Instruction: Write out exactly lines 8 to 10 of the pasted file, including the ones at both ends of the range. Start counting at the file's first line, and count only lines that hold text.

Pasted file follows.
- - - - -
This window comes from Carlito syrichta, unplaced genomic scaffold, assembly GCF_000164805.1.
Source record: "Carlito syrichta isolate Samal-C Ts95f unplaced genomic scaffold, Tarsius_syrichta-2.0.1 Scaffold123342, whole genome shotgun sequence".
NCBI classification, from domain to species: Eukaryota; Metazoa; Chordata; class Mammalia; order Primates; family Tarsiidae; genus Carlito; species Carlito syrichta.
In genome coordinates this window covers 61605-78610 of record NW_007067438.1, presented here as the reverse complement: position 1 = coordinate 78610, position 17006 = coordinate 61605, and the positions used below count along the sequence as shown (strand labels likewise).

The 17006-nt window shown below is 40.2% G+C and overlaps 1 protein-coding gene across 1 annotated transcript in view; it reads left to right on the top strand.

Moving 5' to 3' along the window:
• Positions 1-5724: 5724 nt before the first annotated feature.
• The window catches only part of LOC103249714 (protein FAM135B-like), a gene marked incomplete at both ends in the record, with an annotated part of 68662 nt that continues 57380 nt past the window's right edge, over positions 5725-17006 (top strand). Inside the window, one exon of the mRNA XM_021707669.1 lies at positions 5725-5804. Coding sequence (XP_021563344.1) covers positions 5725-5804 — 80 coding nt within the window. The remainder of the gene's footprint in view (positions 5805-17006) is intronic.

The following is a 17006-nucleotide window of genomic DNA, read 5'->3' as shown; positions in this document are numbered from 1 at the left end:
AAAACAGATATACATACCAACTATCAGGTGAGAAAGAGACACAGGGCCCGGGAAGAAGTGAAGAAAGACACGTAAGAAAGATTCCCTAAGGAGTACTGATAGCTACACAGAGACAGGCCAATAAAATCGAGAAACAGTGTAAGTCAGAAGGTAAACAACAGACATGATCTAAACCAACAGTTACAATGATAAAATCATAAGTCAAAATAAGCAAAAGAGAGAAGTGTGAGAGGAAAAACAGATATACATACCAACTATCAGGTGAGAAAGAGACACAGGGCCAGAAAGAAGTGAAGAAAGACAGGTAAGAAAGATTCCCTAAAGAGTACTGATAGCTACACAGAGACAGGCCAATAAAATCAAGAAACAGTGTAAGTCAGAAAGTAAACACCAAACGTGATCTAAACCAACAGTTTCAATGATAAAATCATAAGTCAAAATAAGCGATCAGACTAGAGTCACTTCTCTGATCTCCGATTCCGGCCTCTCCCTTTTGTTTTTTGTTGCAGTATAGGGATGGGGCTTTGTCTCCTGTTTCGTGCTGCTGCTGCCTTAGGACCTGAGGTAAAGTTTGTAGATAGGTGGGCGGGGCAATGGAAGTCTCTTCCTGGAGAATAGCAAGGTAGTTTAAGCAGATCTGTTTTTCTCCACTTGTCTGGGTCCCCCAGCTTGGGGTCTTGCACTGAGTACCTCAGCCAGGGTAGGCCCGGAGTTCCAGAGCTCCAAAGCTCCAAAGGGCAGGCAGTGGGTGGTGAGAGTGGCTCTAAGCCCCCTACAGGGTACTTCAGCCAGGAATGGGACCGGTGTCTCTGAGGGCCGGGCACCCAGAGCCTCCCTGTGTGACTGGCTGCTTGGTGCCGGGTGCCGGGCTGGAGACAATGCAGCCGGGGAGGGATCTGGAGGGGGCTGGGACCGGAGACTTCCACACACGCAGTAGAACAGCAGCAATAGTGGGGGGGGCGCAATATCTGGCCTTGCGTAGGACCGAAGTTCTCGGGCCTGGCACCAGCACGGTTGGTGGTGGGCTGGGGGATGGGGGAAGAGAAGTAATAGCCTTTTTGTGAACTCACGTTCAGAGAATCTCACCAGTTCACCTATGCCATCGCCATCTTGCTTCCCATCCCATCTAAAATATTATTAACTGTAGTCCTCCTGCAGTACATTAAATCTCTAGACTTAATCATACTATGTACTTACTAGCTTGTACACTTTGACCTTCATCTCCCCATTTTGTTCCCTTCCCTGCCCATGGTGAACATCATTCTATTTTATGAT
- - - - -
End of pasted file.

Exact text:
• The window catches only part of LOC103249714 (protein FAM135B-like), a gene marked incomplete at both ends in the record, with an annotated part of 68662 nt that continues 57380 nt past the window's right edge, over positions 5725-17006 (top strand). Inside the window, one exon of the mRNA XM_021707669.1 lies at positions 5725-5804. Coding sequence (XP_021563344.1) covers positions 5725-5804 — 80 coding nt within the window. The remainder of the gene's footprint in view (positions 5805-17006) is intronic.

The following is a 17006-nucleotide window of genomic DNA, read 5'->3' as shown; positions in this document are numbered from 1 at the left end:
AAAACAGATATACATACCAACTATCAGGTGAGAAAGAGACACAGGGCCCGGGAAGAAGTGAAGAAAGACACGTAAGAAAGATTCCCTAAGGAGTACTGATAGCTACACAGAGACAGGCCAATAAAATCGAGAAACAGTGTAAGTCAGAAGGTAAACAACAGACATGATCTAAACCAACAGTTACAATGATAAAATCATAAGTCAAAATAAGCAAAAGAGAGAAGTGTGAGAGGAAAAACAGATATACATACCAACTATCAGGTGAGAAAGAGACACAGGGCCAGAAAGAAGTGAAGAAAGACAGGTAAGAAAGATTCCCTAAAGAGTACTGATAGCTACACAGAGACAGGCCAATAAAATCAAGAAACAGTGTAAGTCAGAAAGTAAACACCAAACGTGATCTAAACCAACAGTTTCAATGATAAAATCATAAGTCAAAATAAGCGATCAGACTAGAGTCACTTCTCTGATCTCCGATTCCGGCCTCTCCCTTTTGTTTTTTGTTGCAGTATAGGGATGGGGCTTTGTCTCCTGTTTCGTGCTGCTGCTGCCTTAGGACCTGAGGTAAAGTTTGTAGATAGGTGGGCGGGGCAATGGAAGTCTCTTCCTGGAGAATAGCAAGGTAGTTTAAGCAGATCTGTTTTTCTCCACTTGTCTGGGTCCCCCAGCTTGGGGTCTTGCACTGAGTACCTCAGCCAGGGTAGGCCCGGAGTTCCAGAGCTCCAAAGCTCCAAAGGGCAGGCAGTGGGTGGTGAGAGTGGCTCTAAGCCCCCTACAGGGTACTTCAGCCAGGAATGGGACCGGTGTCTCTGAGGGCCGGGCACCCAGAGCCTCCCTGTGTGACTGGCTGCTTGGTGCCGGGTGCCGGGCTGGAGACAATGCAGCCGGGGAGGGATCTGGAGGGGGCTGGGACCGGAGACTTCCACACACGCAGTAGAACAGCAGCAATAGTGGGGGGGGCGCAATATCTGGCCTTGCGTAGGACCGAAGTTCTCGGGCCTGGCACCAGCACGGTTGGTGGTGGGCTGGGGGATGGGGGAAGAGAAGTAATAGCCTTTTTGTGAACTCACGTTCAGAGAATCTCACCAGTTCACCTATGCCATCGCCATCTTGCTTCCCATCCCATCTAAAATATTATTAACTGTAGTCCTCCTGCAGTACATTAAATCTCTAGACTTAATCATACTATGTACTTACTAGCTTGTACACTTTGACCTTCATCTCCCCATTTTGTTCCCTTCCCTGCCCATGGTGAACATCATTCTATTTTATGAT